Hypertension (HT) is common in patients on continuous ambulatory peritoneal dialysis (CAPD) and is responsible for increased cardiovascular morbidity and mortality. In this study, we aimed to determine the prevalence of 'uncontrolled HT' during background therapy in CAPD patients by using office measurements and ambulatory blood pressure monitoring (ABPM). We further determined whether intravascular volume status, assessed by inferior vena cava diameter (IVCD) index, contributes to higher blood pressure (BP) and increased left ventricular mass index (LVMI).
Seventy-four CAPD patients were included in the final analysis. All patients underwent echocardiographic examination and received ABPM. Patients undergoing CAPD were categorized into two groups: 'uncontrolled HT' (Group A) and 'normotensive and controlled HT' (Group B). Intravascular volume status was determined using the IVCD index and collapsibility index (CI) on the same day as ABPM.
The prevalence of HT was 84% when using office measurements and 82% when using daytime ABPM. Daytime BP was 147/92 mm Hg by office measurements and 145/91 mm Hg by ABPM (P>0.05). The prevalence of 'uncontrolled HT' measured by ABPM was 73% (n=54). Patients with uncontrolled HT (Group A) were taking more antihypertensive medications than patients with 'normotension and controlled HT' (Group B, n=20; 1.0+/-0.8 vs 0.5+/-0.7, P=0.008). The IVCD index was higher in Group A than in Group B (9.2+/-2.1 vs 7.7+/-1.9 mm/m(2), P=0.007). There was no correlation between IVCD index and office BP, ABPM measurements or LVMI. The LVMI was also higher in Group A than in Group B (145+/-39 vs 118+/-34 g/m(2), P<0.01). Stepwise multiple regression analysis revealed that 24 h diastolic BP and haemoglobin were independent determinants of LVMI.
Uncontrolled HT on background therapy is highly prevalent among volume overloaded CAPD patients. Further long-term prospective studies examining effects of salt restriction and ultrafiltration on BP control and left ventricle wall thickness are warranted.
"It is known that fluid overload is clearly associated with hypertension and left ventricular hypertrophy in this population. However, management of hypertension is difficult in dialysis patients, and many patients also have uncontrolled hypertension despite the use of antihypertensive drugs . "
[Show abstract][Hide abstract] ABSTRACT: Background and objective:
Fluid overload is a common and serious problem that leads to severe complications in dialysis patients. We aimed to compare hydration status as measured with bioimpedance analysis (BIA) method in hemodialysis (HD) and peritoneal dialysis (PD) patients, as well as investigating the association between blood pressure, left ventricular mass index (LVMI) and hydration status.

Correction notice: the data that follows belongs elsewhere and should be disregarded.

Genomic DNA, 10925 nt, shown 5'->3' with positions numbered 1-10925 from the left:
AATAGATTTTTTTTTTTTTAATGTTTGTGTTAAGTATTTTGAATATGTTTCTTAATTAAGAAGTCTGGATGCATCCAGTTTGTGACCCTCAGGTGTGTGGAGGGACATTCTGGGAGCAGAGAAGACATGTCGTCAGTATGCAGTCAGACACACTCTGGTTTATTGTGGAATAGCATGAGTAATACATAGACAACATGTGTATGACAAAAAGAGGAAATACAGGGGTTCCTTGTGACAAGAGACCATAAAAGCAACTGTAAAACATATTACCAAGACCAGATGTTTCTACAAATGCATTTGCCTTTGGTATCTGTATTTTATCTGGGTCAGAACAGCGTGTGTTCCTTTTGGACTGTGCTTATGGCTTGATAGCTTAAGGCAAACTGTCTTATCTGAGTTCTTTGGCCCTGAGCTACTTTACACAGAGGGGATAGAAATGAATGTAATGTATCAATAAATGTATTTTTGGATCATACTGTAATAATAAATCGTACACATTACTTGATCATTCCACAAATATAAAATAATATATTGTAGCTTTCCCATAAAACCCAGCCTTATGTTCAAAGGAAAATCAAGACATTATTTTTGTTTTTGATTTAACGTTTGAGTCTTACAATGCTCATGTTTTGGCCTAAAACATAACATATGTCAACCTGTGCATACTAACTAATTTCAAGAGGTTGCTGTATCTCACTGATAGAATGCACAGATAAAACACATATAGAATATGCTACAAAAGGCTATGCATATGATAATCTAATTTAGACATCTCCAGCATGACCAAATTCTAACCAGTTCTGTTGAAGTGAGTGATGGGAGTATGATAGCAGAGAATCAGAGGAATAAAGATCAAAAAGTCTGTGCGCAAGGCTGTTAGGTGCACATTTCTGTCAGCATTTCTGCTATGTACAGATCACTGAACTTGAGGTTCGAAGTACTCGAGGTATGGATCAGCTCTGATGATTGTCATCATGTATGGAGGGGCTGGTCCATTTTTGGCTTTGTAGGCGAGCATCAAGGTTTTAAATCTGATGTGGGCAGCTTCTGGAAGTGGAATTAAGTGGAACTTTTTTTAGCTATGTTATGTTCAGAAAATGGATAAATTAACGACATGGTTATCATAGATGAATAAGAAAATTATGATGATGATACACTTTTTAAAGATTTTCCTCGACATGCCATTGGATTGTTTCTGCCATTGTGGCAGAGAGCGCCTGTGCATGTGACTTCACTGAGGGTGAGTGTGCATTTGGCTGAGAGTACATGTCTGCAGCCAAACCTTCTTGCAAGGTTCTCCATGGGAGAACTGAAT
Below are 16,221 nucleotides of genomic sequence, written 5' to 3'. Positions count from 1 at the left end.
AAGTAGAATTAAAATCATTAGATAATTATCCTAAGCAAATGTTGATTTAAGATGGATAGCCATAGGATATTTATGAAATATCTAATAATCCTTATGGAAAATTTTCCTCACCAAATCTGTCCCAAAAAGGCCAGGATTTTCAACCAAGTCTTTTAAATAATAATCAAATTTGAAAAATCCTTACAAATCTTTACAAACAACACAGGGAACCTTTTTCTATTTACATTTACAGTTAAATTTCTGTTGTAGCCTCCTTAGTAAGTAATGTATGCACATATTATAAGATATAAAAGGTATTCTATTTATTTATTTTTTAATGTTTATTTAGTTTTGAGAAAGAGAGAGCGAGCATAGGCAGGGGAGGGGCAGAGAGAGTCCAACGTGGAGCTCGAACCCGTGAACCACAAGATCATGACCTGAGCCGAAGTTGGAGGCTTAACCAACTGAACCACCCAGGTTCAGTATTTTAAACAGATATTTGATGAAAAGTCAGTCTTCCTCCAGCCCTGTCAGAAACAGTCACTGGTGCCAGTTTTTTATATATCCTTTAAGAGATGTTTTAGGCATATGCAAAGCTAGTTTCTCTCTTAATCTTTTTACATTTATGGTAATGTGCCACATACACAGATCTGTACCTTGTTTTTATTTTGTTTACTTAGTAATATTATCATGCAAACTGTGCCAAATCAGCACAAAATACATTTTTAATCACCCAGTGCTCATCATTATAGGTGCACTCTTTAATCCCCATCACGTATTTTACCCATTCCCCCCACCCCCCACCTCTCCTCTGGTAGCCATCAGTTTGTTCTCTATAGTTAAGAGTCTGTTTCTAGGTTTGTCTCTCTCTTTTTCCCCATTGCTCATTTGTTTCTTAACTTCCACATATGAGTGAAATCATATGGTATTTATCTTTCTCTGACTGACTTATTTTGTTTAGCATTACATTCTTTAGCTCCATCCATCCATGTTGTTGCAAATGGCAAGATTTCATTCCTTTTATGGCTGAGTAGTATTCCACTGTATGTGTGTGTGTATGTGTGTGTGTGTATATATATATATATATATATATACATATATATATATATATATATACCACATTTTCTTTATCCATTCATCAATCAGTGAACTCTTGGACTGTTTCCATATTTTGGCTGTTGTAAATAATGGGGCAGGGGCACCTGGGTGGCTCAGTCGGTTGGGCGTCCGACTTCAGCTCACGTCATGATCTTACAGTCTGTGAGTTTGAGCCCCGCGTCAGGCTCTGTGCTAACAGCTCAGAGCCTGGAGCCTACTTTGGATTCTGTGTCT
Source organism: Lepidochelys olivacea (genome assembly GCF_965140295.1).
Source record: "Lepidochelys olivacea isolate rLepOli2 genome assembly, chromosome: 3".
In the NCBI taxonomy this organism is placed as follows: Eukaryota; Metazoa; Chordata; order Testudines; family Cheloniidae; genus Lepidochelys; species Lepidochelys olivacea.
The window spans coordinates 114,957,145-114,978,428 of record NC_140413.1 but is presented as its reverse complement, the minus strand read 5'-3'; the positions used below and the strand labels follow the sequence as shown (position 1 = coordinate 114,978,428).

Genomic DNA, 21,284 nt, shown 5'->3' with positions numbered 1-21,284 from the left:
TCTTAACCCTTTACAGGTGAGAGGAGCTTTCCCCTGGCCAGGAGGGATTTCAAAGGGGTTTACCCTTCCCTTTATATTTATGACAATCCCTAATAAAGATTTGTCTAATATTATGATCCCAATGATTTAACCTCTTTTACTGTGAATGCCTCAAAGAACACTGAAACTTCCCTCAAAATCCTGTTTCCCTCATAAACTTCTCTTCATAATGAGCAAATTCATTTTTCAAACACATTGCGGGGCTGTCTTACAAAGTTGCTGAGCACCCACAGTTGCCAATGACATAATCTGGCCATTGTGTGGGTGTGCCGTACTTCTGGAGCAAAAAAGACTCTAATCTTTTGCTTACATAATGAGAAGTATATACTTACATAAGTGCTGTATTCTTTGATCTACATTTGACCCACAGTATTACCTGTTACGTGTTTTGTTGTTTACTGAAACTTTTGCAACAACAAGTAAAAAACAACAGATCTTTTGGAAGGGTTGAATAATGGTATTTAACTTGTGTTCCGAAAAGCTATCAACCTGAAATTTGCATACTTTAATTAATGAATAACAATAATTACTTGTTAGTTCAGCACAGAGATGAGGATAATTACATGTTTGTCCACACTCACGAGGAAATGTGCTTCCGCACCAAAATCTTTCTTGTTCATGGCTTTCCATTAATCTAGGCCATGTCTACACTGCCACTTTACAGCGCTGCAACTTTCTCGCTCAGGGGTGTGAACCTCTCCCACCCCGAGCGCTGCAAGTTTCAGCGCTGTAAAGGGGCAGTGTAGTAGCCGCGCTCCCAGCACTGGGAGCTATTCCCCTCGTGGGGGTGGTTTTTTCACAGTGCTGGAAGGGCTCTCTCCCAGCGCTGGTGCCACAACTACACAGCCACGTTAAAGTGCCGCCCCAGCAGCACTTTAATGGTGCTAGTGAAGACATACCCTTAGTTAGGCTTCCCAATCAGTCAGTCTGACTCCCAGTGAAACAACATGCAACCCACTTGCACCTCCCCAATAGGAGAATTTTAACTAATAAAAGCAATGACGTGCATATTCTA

Materials and methods:
We examined 43 HD and 33 PD patients. Blood pressure was recorded. In each group, echocardiographic examinations were performed on all patients. Hydration status was assessed using multifrequency bioelectrical impedance analysis. Overhydration was defined as an overhydration (OH)/extracellular water (ECW) ratio of >0.15.
The OH/ECW ratio was significantly higher in PD patients compared to post-HD patients. Overhydration was statistically more frequent in PD than in post-HD patients (30.3% vs. 11.6%, P=0.043). Systolic blood pressure (SBP) in both post-HD and PD groups, and LVMI in the PD group were found to be significantly higher in overhydrated patients than non-overhydrated patients. In multiple linear regression analyses, increased OH/ECW ratio was independently associated with higher SBP and LVMI.
Fluid overload may be an even more prevalent and serious problem in PD patients. Overhydration is closely associated with increased blood pressure and LVMI. OH/ECW ratio, a derived parameter of fluid load measured by BIA, was a significant and independent determinant of SBP and LVMI.
[Show abstract][Hide abstract] ABSTRACT: Patients on peritoneal dialysis (PD) develop complex changes in body composition. These changes reflect hydration, nutrition, and body fat, all important elements reflecting patient well-being and efficacy of therapy that should be assessed and monitored as guides to patient management. They are all notoriously difficult to accurately measure in clinical practice and simultaneous abnormalities may obscure detection, as in the malnourished fluid-overloaded patient where body weight is misleadingly stable. Malnutrition is a serious complication in PD that carries an adverse prognosis. Assessment of hydration in PD is important in determining "dry weight" to allow adjustment of dialysis prescription to optimize fluid balance. A number of techniques have been investigated to measure body composition in clinical practice. Of these, bioelectrical impedance analysis (BIA) has attracted most interest and seems to be of greatest promise. Cases illustrating different aspects of the use of BIA in PD patients are described, and the background, possible uses, and limitations of BIA in PD patients are discussed. To be of clinical value, BIA must be used to distinguish between extracellular water (which reflects hydration) and body cell mass, or intracellular water (which declines in wasting and malnutrition). The high precision of BIA is ideally suited to detecting changes in body composition and its main role may be in longitudinal monitoring. However, inaccuracy of absolute measurements and variability of normal values in the general population make precise diagnosis of the degree of normality of body composition in an individual subject a more difficult task for body composition analysis.
Peritoneal dialysis international: journal of the International Society for Peritoneal Dialysis 11/2006; 27(5):496-502. · 1.53 Impact Factor
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